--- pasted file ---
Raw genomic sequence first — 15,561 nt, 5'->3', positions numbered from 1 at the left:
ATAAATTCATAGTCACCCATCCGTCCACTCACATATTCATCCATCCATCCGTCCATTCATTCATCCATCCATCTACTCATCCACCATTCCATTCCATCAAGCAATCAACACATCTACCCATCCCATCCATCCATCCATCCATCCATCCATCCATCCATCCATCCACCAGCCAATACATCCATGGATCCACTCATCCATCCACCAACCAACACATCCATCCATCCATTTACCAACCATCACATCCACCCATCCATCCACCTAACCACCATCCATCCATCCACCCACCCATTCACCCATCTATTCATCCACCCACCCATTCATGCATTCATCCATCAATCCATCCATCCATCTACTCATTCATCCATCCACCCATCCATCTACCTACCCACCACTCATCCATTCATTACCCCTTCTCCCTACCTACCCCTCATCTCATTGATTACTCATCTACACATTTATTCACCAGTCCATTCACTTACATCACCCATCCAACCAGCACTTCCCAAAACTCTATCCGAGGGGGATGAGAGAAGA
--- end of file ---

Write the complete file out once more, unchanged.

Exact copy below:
Raw genomic sequence first — 15,561 nt, 5'->3', positions numbered from 1 at the left:
ATAAATTCATAGTCACCCATCCGTCCACTCACATATTCATCCATCCATCCGTCCATTCATTCATCCATCCATCTACTCATCCACCATTCCATTCCATCAAGCAATCAACACATCTACCCATCCCATCCATCCATCCATCCATCCATCCATCCATCCATCCATCCACCAGCCAATACATCCATGGATCCACTCATCCATCCACCAACCAACACATCCATCCATCCATTTACCAACCATCACATCCACCCATCCATCCACCTAACCACCATCCATCCATCCACCCACCCATTCACCCATCTATTCATCCACCCACCCATTCATGCATTCATCCATCAATCCATCCATCCATCTACTCATTCATCCATCCACCCATCCATCTACCTACCCACCACTCATCCATTCATTACCCCTTCTCCCTACCTACCCCTCATCTCATTGATTACTCATCTACACATTTATTCACCAGTCCATTCACTTACATCACCCATCCAACCAGCACTTCCCAAAACTCTATCCGAGGGGGATGAGAGAAGA